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elijahg said:libertymatters said:CheeseFreeze said:Why aren't they retiring this antique approach to back-ups? I mean, they now have a filesystem that supports snapshots, but Time Machine still uses the legacy pre-APFS approach and has been proven to be incredibly inefficient compared to third-party solutions.I know Apple is focusing on services so they actually rather want us to back-up on their cloud VS locally, so why aren't they just EOL'ing this thing altogether, and instead support third-party developers in providing a back-up solution?
And who in their right mind is still "travelling back in time" by traversing through Finder or app time instances (the latter only working with a few 1st-part apps) in 2021? I mean, the Steve Jobs-era visualisation of using Z-depth for time is novel, but hardly practical.
https://support.apple.com/guide/mac-help/types-of-disks-you-can-use-with-time-machine-mh15139/macathempel said:CheeseFreeze said:Why aren't they retiring this antique approach to back-ups? I mean, they now have a filesystem that supports snapshots
@CheeseFreeze is completely right with his comment. TM is archaic and inefficient. A snapshot stores only the block-level difference between files, whereas Time Machine copies the entire file across again even if there's one single bit changed. For a 1kb file that doesn't matter, but nowadays with file sizes ballooning, 1GB+ files are pretty common. Change the title of that file and the entire thing gets copied across again, without the other file being deleted on the backup. So wasting 2x space for one identical file.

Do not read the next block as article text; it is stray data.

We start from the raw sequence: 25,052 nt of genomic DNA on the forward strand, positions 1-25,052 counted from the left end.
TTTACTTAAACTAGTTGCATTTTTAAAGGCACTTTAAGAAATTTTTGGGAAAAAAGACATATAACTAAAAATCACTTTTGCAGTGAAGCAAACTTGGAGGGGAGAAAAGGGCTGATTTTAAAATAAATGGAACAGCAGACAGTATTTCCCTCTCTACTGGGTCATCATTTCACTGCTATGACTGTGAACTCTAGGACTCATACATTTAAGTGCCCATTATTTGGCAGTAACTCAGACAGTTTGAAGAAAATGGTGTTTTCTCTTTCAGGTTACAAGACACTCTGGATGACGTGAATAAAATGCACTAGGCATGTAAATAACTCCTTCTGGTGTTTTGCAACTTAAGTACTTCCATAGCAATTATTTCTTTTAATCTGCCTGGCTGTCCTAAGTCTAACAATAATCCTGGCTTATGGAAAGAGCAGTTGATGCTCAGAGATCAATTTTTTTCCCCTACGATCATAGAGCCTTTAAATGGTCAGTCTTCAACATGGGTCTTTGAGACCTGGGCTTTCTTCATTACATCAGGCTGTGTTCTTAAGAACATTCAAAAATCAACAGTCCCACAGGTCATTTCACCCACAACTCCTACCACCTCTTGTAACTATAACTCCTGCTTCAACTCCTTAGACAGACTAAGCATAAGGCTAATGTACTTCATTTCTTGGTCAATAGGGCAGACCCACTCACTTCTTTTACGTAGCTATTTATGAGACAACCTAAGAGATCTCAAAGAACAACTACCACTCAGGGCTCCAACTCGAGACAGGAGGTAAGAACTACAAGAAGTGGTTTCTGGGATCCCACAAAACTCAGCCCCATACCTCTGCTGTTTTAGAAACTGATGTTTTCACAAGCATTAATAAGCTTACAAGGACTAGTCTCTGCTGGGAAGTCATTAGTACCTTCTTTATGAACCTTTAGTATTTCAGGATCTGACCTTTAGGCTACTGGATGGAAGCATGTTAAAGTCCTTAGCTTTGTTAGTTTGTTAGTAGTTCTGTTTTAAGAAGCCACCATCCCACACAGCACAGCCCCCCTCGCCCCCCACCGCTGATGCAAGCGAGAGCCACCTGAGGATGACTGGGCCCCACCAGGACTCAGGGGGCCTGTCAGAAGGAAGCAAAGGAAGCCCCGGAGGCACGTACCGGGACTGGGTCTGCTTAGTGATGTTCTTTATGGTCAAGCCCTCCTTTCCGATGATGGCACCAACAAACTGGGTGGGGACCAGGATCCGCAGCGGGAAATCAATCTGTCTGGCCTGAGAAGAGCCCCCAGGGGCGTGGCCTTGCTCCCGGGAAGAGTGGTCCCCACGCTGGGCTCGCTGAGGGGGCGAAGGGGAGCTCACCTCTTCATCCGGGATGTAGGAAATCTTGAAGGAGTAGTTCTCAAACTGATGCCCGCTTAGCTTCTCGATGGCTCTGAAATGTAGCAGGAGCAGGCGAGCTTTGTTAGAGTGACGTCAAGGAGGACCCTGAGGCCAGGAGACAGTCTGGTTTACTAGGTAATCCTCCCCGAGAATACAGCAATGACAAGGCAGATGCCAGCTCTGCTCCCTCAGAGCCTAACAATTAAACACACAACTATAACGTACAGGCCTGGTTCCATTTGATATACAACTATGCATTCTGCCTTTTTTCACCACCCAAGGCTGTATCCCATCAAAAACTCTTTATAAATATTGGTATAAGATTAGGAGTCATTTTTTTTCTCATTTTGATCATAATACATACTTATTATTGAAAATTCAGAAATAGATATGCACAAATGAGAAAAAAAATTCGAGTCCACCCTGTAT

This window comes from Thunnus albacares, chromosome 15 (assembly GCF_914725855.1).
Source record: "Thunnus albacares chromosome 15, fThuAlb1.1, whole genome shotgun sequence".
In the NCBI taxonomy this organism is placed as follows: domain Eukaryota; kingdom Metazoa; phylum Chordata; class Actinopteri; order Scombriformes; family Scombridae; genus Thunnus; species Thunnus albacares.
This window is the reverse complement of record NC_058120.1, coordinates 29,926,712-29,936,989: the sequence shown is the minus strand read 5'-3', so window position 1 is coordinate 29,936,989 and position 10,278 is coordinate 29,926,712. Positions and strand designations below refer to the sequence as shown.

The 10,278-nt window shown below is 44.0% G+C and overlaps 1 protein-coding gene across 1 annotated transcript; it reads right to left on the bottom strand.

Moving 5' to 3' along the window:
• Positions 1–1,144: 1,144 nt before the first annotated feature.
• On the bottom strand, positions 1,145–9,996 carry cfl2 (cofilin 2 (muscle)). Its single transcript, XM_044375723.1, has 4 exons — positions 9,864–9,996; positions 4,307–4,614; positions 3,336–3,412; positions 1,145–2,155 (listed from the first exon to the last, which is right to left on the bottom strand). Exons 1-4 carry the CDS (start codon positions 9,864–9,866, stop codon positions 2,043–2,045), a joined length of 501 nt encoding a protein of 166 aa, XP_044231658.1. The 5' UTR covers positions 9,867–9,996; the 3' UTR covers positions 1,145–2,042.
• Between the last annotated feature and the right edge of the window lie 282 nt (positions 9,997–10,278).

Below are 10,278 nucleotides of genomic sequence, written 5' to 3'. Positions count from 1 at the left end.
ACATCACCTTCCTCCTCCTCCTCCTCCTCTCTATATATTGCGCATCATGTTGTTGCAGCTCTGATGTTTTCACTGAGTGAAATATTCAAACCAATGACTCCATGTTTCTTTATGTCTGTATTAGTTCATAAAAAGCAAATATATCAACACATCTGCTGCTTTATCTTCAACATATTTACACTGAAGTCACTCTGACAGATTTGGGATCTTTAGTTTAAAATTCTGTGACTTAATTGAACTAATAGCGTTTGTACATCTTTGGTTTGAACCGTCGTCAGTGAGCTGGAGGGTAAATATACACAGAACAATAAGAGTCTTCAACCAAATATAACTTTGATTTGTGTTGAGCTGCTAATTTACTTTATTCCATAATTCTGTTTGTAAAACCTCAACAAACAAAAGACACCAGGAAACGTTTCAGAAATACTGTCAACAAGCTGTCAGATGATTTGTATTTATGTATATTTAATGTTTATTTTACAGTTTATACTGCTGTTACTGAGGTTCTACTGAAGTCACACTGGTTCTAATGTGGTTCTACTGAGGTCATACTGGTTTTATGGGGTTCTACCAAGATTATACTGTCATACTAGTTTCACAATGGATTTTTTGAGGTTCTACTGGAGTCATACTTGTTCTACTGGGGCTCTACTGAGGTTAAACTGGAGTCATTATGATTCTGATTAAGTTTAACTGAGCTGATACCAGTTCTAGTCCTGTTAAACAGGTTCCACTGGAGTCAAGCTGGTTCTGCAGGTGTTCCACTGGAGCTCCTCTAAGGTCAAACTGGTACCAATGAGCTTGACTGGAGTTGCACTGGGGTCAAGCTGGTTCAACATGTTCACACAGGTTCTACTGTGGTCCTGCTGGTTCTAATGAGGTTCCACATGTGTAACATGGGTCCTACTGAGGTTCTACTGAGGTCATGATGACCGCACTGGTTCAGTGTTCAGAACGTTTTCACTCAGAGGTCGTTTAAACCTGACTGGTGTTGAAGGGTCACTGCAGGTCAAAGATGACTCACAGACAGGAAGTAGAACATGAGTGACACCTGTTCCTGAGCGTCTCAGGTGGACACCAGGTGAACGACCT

Also TM is sluggish on networked disks and the UI is pretty awful. I'd much rather pick a file, see a list of previous versions of that file with previews, and maybe a diff, all integrated properly into the Finder. Not the outdated full-screen TM UI that we have now.
red oak said:The best, most impactful employees are the ones who should get to present. Period.When one group is significantly over-represented, it's transparent and looks forced. And, it de-values those presenters as just on stage to achieve a "quota". What happens to the morale of the over-achieving, highly qualified white males at Apple who were passed over just so a woman could be on stage? That undermines the whole meritocracy of the company culture. It is a cancerIMO
'Side loading' also known, prior to 2007, as installing an application on your computer. The key phrase here being 'your computer'. Who does Apple think they are to deny people the right to install any application they want on THEIR iPhone? Apple's entire case falls apart when you realize the Macintosh can still 'side load' applications to this day. Right-click, open. Annoyed by that? Disable Gatekeeper completely with a command in the Terminal. Why does this 'side loading' persist on the Macintosh? Simple, their customers would not tolerate such computer tyranny. Remember, Gatekeeper was added in to the Macintosh in Snow Leopard. iPhone customers should start to speak up about Apple's heavy handedness on their iPhones. The iPhone's walled garden should be optional just like it is on the Macintosh. Heck, most times I'd choose to stay in the walled garden for security, but when Apple gets heavy handed, like they are today with their outrageous censorship on the App Store and Podcasts, we need an opt out.Bottom-line, this is about maintaining 30% profit on apps and control of people's devices. It is as simple as that.